"Normal Heart" is the not-very-disguised autobiographical story of Larry Kramer, prominent gay activist, screenwriter and novelist (he wrote the successful 70's film of "Women in Love", the unsuccessful 70's film of "Lost Horizon" and the controversial late 70's novel "Faggots", an exposing story of the risks and emotional minefield of sexual liberation) - and deals with his engagement with the early days of AIDS activism in New York from 1981-1984. The play was first produced in 1985 and burns with passion and outrage as Kramer attempts to process, explain and advocate for what had had just happened and what was still happening to people around him. Kramer is unflinching, not least about himself and his tendency to alienate and bully people around him, but also in the heartbreak and tenderness and sometimes inadvertent comedy that happened at that time.
Jarrad West plays Ned, the Kramer-analogue, and plays the speechifying with a passion and outrage that, in the early stages, has a slightly comic tinge. There's a vast risk here that the character could be nothing but a self-important polemicist, and West avoids that by keeping Ned flawed, human, and often immediately-guilt-stricken after he's unleashed with both barrels into someone else. In the face of an inhuman disaster of a disease, he's fighting just as blind as everyone else, and you feel the pain and damage he has. As his love interest, Felix, Will Huang is a warm embracing and frequently comic presence in the early stages - so much so that as he succumbs to the disease, the heartbreak is all the greater as you see this vigorous engaging stylish man stripped of everything soft and gentle about him as his body continually betrays him. Christopher Zuber is the somewhat straight-arrow head of Gay Men's Health Crisis, a closeted banker whose engagement with the cause is strong but who constantly clashes with Ned, standing toe-to-toe with him as he tries to keep the organisation working with the mainstream rather than fighting it.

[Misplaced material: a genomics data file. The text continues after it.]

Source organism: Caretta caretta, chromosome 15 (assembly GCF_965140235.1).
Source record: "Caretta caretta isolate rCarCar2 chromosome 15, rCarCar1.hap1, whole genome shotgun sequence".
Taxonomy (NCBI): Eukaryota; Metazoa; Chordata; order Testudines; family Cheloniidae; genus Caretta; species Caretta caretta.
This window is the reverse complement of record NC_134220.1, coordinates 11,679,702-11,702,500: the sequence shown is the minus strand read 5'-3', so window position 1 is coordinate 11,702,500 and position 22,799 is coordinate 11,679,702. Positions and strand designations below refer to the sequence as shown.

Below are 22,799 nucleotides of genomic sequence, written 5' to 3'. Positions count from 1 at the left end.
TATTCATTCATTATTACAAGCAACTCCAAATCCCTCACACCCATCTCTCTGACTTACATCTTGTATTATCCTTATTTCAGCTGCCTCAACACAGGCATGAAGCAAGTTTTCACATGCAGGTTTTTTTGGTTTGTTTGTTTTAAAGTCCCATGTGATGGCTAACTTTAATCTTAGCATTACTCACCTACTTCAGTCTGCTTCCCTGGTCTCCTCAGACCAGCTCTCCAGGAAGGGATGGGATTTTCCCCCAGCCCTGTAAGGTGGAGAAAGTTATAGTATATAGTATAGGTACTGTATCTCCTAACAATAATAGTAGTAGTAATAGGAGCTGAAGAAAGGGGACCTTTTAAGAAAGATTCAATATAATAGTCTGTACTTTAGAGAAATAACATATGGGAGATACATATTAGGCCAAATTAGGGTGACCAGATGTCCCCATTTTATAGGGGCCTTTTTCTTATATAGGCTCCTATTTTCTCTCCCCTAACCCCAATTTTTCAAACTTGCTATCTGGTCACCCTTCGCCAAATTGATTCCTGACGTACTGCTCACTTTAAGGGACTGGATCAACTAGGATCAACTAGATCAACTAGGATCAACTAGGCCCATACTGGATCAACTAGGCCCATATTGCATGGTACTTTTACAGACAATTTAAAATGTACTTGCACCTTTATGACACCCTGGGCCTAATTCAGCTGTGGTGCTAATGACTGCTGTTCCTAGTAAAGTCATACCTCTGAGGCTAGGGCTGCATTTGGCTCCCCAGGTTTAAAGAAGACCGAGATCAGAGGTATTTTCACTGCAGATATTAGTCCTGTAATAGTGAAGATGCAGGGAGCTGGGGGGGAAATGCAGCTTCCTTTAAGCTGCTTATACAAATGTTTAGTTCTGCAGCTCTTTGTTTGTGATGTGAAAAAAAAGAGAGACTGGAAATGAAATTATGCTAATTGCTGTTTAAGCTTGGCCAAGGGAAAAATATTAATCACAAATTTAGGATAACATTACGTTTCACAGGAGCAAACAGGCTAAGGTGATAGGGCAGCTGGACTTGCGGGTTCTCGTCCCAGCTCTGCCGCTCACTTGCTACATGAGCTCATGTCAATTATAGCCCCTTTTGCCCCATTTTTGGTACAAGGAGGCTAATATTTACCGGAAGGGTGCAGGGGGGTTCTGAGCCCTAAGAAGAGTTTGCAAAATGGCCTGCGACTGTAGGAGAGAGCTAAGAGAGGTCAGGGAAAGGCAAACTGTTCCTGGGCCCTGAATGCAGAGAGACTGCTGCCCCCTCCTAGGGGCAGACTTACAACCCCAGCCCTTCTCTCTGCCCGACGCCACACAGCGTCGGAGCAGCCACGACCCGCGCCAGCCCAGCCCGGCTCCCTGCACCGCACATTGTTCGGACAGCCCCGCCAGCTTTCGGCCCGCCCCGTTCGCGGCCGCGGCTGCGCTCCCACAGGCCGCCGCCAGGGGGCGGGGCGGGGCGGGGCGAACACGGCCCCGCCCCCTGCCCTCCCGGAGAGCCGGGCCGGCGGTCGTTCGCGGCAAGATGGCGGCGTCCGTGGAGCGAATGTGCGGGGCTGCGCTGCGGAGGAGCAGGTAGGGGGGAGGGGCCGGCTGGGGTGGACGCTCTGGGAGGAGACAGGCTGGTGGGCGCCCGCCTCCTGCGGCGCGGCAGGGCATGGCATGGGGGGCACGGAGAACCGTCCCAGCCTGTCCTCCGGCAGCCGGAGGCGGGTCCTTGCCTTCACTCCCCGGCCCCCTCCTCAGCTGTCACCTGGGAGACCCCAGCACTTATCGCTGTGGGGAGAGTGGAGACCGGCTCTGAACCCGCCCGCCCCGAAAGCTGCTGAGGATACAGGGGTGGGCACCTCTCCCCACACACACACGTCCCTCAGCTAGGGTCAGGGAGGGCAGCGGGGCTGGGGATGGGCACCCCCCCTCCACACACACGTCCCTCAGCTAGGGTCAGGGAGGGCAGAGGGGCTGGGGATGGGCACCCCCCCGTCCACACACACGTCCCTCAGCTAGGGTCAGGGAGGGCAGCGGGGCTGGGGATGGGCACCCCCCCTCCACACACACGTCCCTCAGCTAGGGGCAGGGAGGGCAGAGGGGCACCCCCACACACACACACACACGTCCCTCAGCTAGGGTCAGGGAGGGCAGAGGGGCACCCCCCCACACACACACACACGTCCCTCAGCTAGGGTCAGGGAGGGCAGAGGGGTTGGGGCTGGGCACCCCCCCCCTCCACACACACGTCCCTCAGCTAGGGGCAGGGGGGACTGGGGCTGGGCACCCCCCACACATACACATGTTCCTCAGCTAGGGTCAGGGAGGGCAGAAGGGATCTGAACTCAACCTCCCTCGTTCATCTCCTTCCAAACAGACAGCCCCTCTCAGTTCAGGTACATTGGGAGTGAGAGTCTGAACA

Michael Sparks as one of the core activists plays meek and mild up until the point where he can't take any more and his heart breaks in a monologue of astounding pain and anguish and rage. Riley Bell is stunning as a guy who characterises himself immediately as a southern bitch and proves himself to be a whole lot more - practical, kind, gentle and so very compassionate, presented in a performance of maturity and grace. Jordan Best as a doctor caught up in this cause matches West in intense rage, but shows true bedside manner and care as a woman who has no answers but will not surrender the fight. Rob deFries as Ned's brother is the show's token heterosexual, who balances generosity with his brother with reservations about his hectoring manner and just plain not understanding. homosexuality. Tieg Saldhana scores in cameos both as the show's first AIDS victim and as a crisis-line volunteer, similarly Christopher Carroll presents the show's only true villain as a City Hall worker whose platitudes barely cover his frustratingly pitiful assistance.
Karen Vickery directs a tight show, balancing light and shade within a rich ensemble, allowing everybody their moment while making sure the story is key.
In short (and dear god is this not short), yes, you should see this. It's Everyman at their considerable best, doing engaged, relevant, stunningly-performed and richly provoking theatre. Miss it at your peril.